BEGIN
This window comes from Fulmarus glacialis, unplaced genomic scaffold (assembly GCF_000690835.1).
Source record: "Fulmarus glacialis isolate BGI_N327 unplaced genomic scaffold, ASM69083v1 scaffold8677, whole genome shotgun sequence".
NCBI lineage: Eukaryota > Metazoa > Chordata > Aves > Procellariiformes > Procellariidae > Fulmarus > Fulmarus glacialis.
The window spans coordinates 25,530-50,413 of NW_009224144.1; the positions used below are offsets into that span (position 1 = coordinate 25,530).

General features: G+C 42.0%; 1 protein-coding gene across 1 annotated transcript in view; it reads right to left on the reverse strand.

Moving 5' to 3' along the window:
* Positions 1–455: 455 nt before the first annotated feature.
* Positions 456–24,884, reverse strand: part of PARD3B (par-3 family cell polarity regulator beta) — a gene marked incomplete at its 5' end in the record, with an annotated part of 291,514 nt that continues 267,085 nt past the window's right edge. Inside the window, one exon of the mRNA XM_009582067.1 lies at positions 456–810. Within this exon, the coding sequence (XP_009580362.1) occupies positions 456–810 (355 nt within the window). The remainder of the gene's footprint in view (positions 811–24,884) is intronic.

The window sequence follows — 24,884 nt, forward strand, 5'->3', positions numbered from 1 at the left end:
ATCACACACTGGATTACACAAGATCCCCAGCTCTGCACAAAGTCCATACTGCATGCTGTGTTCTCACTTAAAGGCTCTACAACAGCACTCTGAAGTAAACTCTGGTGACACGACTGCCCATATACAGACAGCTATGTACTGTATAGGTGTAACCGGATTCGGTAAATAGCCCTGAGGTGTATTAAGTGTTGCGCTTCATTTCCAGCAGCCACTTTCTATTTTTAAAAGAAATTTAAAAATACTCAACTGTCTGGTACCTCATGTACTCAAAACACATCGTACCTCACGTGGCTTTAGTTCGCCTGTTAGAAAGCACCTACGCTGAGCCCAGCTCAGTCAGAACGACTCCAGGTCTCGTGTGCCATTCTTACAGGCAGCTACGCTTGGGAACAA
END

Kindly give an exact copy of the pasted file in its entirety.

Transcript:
This window comes from Fulmarus glacialis, unplaced genomic scaffold (assembly GCF_000690835.1).
Source record: "Fulmarus glacialis isolate BGI_N327 unplaced genomic scaffold, ASM69083v1 scaffold8677, whole genome shotgun sequence".
NCBI lineage: Eukaryota > Metazoa > Chordata > Aves > Procellariiformes > Procellariidae > Fulmarus > Fulmarus glacialis.
The window spans coordinates 25,530-50,413 of NW_009224144.1; the positions used below are offsets into that span (position 1 = coordinate 25,530).

General features: G+C 42.0%; 1 protein-coding gene across 1 annotated transcript in view; it reads right to left on the reverse strand.

Moving 5' to 3' along the window:
* Positions 1–455: 455 nt before the first annotated feature.
* Positions 456–24,884, reverse strand: part of PARD3B (par-3 family cell polarity regulator beta) — a gene marked incomplete at its 5' end in the record, with an annotated part of 291,514 nt that continues 267,085 nt past the window's right edge. Inside the window, one exon of the mRNA XM_009582067.1 lies at positions 456–810. Within this exon, the coding sequence (XP_009580362.1) occupies positions 456–810 (355 nt within the window). The remainder of the gene's footprint in view (positions 811–24,884) is intronic.

The window sequence follows — 24,884 nt, forward strand, 5'->3', positions numbered from 1 at the left end:
ATCACACACTGGATTACACAAGATCCCCAGCTCTGCACAAAGTCCATACTGCATGCTGTGTTCTCACTTAAAGGCTCTACAACAGCACTCTGAAGTAAACTCTGGTGACACGACTGCCCATATACAGACAGCTATGTACTGTATAGGTGTAACCGGATTCGGTAAATAGCCCTGAGGTGTATTAAGTGTTGCGCTTCATTTCCAGCAGCCACTTTCTATTTTTAAAAGAAATTTAAAAATACTCAACTGTCTGGTACCTCATGTACTCAAAACACATCGTACCTCACGTGGCTTTAGTTCGCCTGTTAGAAAGCACCTACGCTGAGCCCAGCTCAGTCAGAACGACTCCAGGTCTCGTGTGCCATTCTTACAGGCAGCTACGCTTGGGAACAA